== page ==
Work integrated learning procedure


This procedure sets out the processes and requirements for managing work integrated learning (WIL) activities offered as part of vocational education and higher education coursework awards.

The intent is to provide a University-wide procedure for the embedding of WIL into programs to ensure that:

1. All enrolled students have an opportunity to engage in good quality WIL activities that integrate theoretical knowledge with practical application relevant to their program of study and future profession or vocation.

2. WIL activities promote engagement and enrich collaborations between the university, participating partner organisations and students.

3. WIL activities are conducted in a manner that will minimise risk to students, the institution and participating partner organisations.

4. WIL activities are compliant with the relevant requirements of legislation, funding and government bodies.

5. WIL activities are consistent with professional registration and accrediting bodies’ requirements.


This procedure applies to all coursework programs that are required to include a WIL component by section 16 of the Program design procedure.

Course coordinators are responsible for developing and managing the specific WIL activities provided to students in programs offered at RMIT campuses outside Australia and in programs delivered with approved RMIT partners.


The following programs do not require a minimum WIL component but are encouraged to incorporate WIL where appropriate:

  • Higher degree by research programs
  • One-year honours programs
  • Apprenticeships and traineeships
  • Foundation Studies and programs that are preparatory in nature, including VCE, VCAL, ESL
  • Short courses and non-award courses
  • RMIT quality assured programs for enterprise clients

The scope of this procedure excludes work experience secured independently by students outside the curriculum (for example those experiences that are not credit-bearing, assessed nor a program requirement).

Procedure steps and actions


1. Types of WIL

1.1. RMIT University offers numerous types of WIL activities that integrate theory with practice. These activities are aligned to course learning outcomes and program objectives, are assessed, involve authentic engagement with partner organisations, are integrated across the whole of the program and are undertaken in a workplace context whether on or off campus or online. See the definitions section for more detail on different types of WIL.

1.2. Designated WIL courses may offer different types of WIL at different locations, provided that these are equivalent.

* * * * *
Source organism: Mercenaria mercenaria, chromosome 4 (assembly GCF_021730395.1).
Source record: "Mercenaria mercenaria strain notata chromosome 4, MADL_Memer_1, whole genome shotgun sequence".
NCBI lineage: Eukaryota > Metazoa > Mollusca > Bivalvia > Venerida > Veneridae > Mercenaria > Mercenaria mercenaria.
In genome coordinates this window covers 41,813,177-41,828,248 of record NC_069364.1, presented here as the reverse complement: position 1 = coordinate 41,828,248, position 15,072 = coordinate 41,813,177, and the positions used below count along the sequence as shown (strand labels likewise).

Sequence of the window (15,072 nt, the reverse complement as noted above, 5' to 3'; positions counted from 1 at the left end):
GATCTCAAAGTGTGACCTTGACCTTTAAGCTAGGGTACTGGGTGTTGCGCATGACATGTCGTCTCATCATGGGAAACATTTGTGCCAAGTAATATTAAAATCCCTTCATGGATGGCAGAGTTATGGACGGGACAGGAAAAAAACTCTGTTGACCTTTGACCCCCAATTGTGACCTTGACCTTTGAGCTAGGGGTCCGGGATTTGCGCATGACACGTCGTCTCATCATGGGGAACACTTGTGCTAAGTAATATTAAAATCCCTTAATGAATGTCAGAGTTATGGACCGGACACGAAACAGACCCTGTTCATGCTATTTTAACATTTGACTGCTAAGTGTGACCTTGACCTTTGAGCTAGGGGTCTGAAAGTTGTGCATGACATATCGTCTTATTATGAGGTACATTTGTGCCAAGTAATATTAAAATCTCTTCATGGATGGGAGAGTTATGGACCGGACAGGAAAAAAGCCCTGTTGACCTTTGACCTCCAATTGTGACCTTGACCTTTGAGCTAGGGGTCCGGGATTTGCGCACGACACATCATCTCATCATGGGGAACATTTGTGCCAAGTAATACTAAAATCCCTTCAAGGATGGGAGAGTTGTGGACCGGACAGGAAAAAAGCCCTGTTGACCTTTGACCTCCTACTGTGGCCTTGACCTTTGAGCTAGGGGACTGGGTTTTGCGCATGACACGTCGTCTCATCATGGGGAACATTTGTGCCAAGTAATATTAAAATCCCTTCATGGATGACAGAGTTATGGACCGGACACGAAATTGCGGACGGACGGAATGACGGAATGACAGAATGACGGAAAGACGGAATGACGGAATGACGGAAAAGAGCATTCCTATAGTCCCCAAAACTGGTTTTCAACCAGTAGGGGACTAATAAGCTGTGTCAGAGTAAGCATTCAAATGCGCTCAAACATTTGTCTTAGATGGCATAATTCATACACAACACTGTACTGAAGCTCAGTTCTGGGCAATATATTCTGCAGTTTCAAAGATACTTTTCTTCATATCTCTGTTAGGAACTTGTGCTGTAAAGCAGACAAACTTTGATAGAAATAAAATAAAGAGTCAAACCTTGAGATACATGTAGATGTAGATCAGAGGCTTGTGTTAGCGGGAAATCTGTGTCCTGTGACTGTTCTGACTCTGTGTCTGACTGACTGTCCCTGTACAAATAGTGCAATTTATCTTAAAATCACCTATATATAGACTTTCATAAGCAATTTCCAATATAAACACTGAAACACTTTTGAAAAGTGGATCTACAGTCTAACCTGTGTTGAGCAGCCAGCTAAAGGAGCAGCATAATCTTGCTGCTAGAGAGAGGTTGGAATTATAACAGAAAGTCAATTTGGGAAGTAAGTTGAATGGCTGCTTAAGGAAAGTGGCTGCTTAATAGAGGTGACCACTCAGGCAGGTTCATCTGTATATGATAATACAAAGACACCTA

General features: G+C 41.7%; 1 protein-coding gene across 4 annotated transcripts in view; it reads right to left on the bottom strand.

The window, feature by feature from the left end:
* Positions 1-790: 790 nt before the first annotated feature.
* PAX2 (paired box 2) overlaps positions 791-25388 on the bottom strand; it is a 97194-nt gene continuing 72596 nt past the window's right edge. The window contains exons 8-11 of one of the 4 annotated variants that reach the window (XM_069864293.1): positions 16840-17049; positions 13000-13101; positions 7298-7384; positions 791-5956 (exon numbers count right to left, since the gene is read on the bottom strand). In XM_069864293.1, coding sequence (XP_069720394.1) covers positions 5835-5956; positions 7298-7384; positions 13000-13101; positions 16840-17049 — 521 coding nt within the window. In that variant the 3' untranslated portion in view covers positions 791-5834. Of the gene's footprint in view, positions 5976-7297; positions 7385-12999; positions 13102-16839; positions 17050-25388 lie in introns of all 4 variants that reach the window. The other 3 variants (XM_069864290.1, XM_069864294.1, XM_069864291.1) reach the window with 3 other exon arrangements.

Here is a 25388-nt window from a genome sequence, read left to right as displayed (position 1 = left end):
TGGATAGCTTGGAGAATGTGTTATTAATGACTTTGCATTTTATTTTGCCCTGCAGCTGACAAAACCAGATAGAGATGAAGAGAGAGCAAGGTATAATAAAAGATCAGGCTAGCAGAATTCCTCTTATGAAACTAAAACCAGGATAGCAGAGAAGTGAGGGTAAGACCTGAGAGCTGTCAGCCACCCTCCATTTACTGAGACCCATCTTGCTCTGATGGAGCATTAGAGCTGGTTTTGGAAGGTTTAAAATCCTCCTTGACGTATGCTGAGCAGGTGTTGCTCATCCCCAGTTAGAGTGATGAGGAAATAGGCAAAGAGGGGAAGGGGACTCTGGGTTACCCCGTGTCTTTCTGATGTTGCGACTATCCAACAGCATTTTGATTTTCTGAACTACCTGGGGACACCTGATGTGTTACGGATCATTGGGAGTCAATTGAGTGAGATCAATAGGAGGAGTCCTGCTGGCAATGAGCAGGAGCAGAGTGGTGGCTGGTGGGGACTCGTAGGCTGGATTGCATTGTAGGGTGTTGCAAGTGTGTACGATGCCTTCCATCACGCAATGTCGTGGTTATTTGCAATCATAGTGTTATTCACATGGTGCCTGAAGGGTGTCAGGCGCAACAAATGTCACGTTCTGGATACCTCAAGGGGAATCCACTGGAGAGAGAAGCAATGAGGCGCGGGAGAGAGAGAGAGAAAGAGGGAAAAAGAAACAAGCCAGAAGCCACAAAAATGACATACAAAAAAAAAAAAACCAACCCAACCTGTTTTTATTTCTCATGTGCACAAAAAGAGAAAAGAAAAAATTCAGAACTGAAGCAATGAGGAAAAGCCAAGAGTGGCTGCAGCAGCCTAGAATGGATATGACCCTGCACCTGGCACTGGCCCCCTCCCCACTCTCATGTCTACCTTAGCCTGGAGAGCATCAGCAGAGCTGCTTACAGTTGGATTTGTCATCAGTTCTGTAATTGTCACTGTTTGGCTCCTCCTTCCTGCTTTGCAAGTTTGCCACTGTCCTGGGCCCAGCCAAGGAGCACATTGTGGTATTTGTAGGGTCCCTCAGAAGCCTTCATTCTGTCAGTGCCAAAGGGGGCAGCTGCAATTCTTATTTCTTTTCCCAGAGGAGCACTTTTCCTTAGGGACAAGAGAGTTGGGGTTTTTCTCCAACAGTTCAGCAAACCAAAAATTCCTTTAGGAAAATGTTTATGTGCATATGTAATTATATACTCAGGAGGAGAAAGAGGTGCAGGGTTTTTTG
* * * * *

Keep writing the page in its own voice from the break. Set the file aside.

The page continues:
2. WIL design requirements

The minimum WIL requirements to be integrated in coursework programs at AQF level 3 or equivalent and above are explained in the scope of this procedure and in the program design procedure.

2.1. WIL activities in programs must:

  • include student preparation, supervision and monitoring of progress and reflective practice/debriefing
  • involve authentic engagement with partner organisations (including WIL in simulated workplace environments) and include industry feedback
  • be assessed in line with the University’s assessment policy
  • comply with relevant government legislation and regulations, university policies, procedures and instructions
  • be scaffolded throughout the program so as to enable students to achieve course and program learning outcomes, Graduate Attributes and vocational education Employability Skills
  • integrate theoretical learning with practical application in professional contexts which engage students in meaningful and consequential learning activities
  • where applicable, be aligned to the requirements of professional registration and accrediting bodies
  • be negotiated with partner organisations (where relevant) and designed to be accessible, equitable and mutually beneficial for stakeholders
  • not unnecessarily create undue hardship for students or partner organisations.

2.2. Schools shall determine the eligibility requirements or prerequisites for potential and enrolled students undertaking WIL. These requirements may be influenced by professional accreditation requirements.

3. WIL program and course documentation

3.1. WIL requirements (both academic and non-academic) will be stated in course and program guides.